But if you know nothing much is going to change for a long time, then it’s good to look at other debt options, such as bankruptcy or a debt relief order.
“Will creditors freeze interest?”
This is the key question. If your creditors add interest or extra charges, you will be getting deeper into debt each month.
The answer is that creditors don’t legally have to freeze interest, but most creditors will!
Sometimes a creditor won’t accept a token payment straight away. They may say it’s not enough, you need to pay them at least £15 a month before they will agree to freeze interest. Ignore this! If all you can afford is £1, then that is all you should pay.
If a creditor hasn’t frozen interest after a few months, put in a complaint to them.
“Will this harm my credit record?”
Yes. If you can’t make the normal payments to a debt, your credit record will be harmed. It will show that you have missed a payment, made a payment arrangement or have defaulted.
There isn’t a way around this problem.
Borrowing more money to repay your current debts gets you into much bigger problems the next month.
Try not to borrow money from friends and family, because you aren’t going to be able to repay it any time soon. It’s better not to drag them into your mess.
“What about my overdraft?”
You could ask your bank to reduce your overdraft charges to £1 a month, but it’s usually simpler to ask them to halt charges for 6 months or a year. They will often agree to do this if you have priority debts providing that your overdraft isn’t increasing every month.
If your bank refuses, then the easiest option is to get a new bank account with a different bank. This could be a basic bank account, you won’t be refused one because you have a poor credit record. Then switch all your income and expenditure over. Your old account is then just another debt and you offer them £1.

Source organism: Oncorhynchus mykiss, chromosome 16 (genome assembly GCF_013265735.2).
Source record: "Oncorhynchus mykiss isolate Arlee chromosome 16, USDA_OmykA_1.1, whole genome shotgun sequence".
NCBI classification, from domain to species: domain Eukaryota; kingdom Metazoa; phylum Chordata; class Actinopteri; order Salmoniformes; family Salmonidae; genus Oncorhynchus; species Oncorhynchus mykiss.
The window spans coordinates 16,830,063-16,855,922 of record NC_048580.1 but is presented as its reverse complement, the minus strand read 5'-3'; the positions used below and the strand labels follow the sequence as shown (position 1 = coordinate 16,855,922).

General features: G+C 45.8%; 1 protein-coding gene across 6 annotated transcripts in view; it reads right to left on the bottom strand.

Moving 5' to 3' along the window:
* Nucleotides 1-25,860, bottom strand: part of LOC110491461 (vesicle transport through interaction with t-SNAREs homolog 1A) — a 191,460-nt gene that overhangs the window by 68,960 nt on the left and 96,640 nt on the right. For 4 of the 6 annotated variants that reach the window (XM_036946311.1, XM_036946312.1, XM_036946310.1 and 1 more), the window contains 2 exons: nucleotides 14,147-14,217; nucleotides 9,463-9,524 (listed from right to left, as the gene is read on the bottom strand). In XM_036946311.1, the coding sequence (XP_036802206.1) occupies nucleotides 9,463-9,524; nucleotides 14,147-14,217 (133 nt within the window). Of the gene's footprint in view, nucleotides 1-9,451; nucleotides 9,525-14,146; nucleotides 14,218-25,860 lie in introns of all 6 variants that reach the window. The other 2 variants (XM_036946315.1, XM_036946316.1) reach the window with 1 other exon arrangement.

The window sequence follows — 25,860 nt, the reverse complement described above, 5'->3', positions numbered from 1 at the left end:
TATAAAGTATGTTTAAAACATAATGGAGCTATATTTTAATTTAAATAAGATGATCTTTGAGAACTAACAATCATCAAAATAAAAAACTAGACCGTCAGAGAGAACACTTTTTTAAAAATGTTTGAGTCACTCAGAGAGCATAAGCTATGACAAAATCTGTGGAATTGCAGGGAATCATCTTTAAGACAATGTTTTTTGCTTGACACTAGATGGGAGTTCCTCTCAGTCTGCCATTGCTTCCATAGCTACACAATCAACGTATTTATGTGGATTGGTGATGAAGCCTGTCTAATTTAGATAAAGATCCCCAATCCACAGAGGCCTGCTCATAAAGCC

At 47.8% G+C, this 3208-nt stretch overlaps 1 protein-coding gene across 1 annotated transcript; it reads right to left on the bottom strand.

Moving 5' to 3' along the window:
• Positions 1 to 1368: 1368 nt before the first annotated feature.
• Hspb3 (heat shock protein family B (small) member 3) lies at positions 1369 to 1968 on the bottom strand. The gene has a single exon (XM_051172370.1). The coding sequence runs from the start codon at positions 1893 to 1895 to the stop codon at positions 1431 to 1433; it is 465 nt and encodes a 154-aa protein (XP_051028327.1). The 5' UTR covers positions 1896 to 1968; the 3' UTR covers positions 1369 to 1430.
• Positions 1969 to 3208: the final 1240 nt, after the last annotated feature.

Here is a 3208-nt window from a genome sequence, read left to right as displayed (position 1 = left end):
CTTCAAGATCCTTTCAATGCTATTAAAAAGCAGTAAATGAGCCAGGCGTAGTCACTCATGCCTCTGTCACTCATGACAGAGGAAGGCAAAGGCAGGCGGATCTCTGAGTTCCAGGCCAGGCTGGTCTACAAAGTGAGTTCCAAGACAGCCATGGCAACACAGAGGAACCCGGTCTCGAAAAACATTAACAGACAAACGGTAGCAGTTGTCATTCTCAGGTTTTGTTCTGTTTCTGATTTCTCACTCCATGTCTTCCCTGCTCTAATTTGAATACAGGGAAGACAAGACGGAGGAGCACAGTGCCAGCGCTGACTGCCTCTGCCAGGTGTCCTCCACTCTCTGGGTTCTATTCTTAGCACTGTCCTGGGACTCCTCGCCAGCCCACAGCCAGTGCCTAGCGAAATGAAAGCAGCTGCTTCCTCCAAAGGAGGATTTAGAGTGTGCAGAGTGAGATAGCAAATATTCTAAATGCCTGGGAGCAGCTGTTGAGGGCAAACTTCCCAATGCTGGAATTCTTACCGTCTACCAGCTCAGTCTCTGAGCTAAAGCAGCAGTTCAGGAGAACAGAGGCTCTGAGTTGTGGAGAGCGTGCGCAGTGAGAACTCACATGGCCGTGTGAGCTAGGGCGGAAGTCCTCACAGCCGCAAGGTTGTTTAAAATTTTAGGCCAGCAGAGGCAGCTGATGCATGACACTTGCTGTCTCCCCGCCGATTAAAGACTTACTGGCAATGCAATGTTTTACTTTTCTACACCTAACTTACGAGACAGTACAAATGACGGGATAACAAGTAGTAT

“Will my debt be sold to a debt collector?”
After a while – six months or a year, many creditors will decide your problems aren’t temporary and will sell your account to a debt collector.
This is often a good thing! If you are making monthly payments and communicating with your creditors, this just carries on with your new creditor. It’s often easier to reach an agreement with a debt collector than the original creditor.
There is no point in struggling really hard to pay more than you can afford to try to avoid your debt being sold. It’s likely that the debt will still be sold if you pay £20 a month, it isn’t only the £1 token payments debts that are sold.
“Will I have to go to court?”
This is theoretically possible but this is very unlikely to be soon if your Income & Expenditure statement shows you can’t afford to pay more.
If you talk to a creditor they will very rarely decide to go for a CCJ quickly. If you stop paying and don’t communicate, things get more difficult more quickly.
The only common exception here is if the debt relates to your business and the creditor knows you have a house with equity.
As time goes on, a creditor may be more likely to think about going to court if you are still making low payments and appear to have a good income or a house with equity. This is another reason why long token payment plans are not a good idea. But don’t let this possibility stop you from making token payments initially if they are your best, temporary option.
“Should I end it as soon as possible?”
Because a token payment plan will never clear your debts, it’s not a good long-term option. So don’t get comfortable with making those £1 payments, it can’t last!
If your income goes up and you have priority debts, you should concentrate on clearing those first before you stop the token payments to other debts. So clear those rent arrears and council tax arrears, even if you have a payment arrangement in place for the priority debts, it is better to pay more and get rid of them sooner.
And after that it is good to save up a bit of an emergency fund.
But then look to increase the payments to your debts that are only getting £1.
When you have only made token payments for a few months and a debt hasn’t defaulted or sold to a debt collector, you may be able to go back making the normal payments and interest will again be added.
If you can’t afford that much, or the debt is defaulted or sold, it’s a case of increasing the payments you can make and the interest should still be frozen.
Talk to a debt adviser if you aren’t sure
If you have priority debts – rent/mortgage problems, council tax arrears, difficulty paying utility bills etc – then those are your big problems.
If you don’t have priority debts, then token payments can often be your best option if your problems are just temporary. It may sound scary to offer a credit card just £1 a month but this is almost certainly going to be much easier than you think.
Talking to a debt adviser can help you see what your options are and which of your debts it might be good to offer a token payment to.
See Where to get good debt advice for who to talk to.